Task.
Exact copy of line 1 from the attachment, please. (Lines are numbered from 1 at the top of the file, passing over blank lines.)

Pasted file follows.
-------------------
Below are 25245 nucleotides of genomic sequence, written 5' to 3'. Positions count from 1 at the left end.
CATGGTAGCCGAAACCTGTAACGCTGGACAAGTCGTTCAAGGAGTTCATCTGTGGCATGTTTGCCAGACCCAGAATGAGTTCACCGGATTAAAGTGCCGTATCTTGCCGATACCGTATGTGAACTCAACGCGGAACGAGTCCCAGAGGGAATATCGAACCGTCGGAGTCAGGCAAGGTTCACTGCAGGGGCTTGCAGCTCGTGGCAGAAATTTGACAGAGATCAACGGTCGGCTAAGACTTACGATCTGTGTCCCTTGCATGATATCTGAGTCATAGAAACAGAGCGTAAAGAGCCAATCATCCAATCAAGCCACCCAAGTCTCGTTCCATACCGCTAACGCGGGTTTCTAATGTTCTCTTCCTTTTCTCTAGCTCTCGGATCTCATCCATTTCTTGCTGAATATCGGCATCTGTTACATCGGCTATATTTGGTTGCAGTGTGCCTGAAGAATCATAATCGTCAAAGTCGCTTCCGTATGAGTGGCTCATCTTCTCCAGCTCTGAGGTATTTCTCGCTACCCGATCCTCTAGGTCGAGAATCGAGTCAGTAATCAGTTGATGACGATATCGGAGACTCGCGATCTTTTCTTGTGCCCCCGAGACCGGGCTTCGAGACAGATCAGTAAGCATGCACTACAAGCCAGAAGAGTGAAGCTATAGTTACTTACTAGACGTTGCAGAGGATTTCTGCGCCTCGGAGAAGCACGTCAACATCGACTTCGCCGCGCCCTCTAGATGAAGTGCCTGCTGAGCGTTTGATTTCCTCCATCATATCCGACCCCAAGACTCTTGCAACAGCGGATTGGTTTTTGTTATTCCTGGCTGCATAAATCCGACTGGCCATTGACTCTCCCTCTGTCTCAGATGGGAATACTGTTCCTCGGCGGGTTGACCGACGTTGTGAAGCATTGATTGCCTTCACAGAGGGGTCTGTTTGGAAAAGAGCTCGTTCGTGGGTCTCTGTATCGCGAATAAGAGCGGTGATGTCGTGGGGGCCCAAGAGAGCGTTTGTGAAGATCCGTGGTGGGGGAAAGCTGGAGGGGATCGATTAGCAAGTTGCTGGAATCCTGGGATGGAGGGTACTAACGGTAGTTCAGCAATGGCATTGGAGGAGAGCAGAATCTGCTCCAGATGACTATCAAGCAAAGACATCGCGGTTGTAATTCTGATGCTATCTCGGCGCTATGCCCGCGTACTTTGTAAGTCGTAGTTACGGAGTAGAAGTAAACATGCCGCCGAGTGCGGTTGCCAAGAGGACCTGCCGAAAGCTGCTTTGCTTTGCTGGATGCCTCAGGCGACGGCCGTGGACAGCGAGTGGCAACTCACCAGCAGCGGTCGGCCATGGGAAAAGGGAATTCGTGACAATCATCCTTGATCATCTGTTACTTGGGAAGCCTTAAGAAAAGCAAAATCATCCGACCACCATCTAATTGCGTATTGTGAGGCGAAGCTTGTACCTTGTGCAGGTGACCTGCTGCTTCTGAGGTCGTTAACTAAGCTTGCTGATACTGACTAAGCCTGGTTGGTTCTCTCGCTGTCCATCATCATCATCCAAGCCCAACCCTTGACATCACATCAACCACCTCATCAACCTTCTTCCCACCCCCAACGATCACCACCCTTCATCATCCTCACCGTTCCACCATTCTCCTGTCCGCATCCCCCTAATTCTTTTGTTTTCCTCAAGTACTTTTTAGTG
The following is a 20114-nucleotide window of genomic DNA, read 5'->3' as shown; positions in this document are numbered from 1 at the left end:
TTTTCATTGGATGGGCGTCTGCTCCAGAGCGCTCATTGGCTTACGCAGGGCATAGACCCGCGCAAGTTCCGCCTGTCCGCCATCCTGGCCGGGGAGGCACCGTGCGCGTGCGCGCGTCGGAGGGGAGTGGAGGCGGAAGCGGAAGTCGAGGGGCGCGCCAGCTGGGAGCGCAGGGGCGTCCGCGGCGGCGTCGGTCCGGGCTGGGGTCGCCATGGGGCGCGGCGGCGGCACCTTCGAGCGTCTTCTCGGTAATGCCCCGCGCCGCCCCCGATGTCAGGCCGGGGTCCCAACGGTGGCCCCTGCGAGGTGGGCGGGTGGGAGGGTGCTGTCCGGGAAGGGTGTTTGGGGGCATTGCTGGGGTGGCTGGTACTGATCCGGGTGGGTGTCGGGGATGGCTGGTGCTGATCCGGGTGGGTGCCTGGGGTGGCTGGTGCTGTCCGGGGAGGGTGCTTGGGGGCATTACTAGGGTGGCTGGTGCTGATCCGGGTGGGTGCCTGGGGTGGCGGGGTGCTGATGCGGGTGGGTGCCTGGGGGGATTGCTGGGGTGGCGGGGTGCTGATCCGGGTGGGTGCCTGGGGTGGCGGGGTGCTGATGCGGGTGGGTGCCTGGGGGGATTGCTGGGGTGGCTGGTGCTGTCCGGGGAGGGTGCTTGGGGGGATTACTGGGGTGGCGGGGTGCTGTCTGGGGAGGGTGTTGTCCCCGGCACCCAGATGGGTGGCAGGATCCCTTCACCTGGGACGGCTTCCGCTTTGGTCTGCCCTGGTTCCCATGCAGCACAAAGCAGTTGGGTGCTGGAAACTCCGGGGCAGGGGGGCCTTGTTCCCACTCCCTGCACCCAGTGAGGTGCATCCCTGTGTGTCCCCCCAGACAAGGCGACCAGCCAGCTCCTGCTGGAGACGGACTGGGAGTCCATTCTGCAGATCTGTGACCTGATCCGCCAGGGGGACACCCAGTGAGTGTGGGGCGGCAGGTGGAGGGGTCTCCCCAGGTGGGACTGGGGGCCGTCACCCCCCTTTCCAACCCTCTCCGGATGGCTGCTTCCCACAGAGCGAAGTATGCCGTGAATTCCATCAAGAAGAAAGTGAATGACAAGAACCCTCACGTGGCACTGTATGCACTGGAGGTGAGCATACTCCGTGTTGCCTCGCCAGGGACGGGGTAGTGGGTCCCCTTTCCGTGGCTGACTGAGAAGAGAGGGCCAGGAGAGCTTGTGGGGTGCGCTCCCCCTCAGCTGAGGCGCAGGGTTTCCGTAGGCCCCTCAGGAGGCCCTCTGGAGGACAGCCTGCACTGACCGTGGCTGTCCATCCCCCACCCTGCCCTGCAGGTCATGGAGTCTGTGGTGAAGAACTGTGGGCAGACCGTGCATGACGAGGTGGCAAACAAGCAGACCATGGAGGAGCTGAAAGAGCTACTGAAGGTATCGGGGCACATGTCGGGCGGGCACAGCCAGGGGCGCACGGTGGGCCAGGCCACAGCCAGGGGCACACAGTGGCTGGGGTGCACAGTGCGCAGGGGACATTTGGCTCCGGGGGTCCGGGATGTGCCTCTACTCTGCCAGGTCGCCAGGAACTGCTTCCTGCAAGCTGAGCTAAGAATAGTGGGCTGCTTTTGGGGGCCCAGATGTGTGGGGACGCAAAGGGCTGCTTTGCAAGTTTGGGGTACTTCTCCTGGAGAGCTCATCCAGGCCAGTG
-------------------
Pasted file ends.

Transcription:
Below are 25245 nucleotides of genomic sequence, written 5' to 3'. Positions count from 1 at the left end.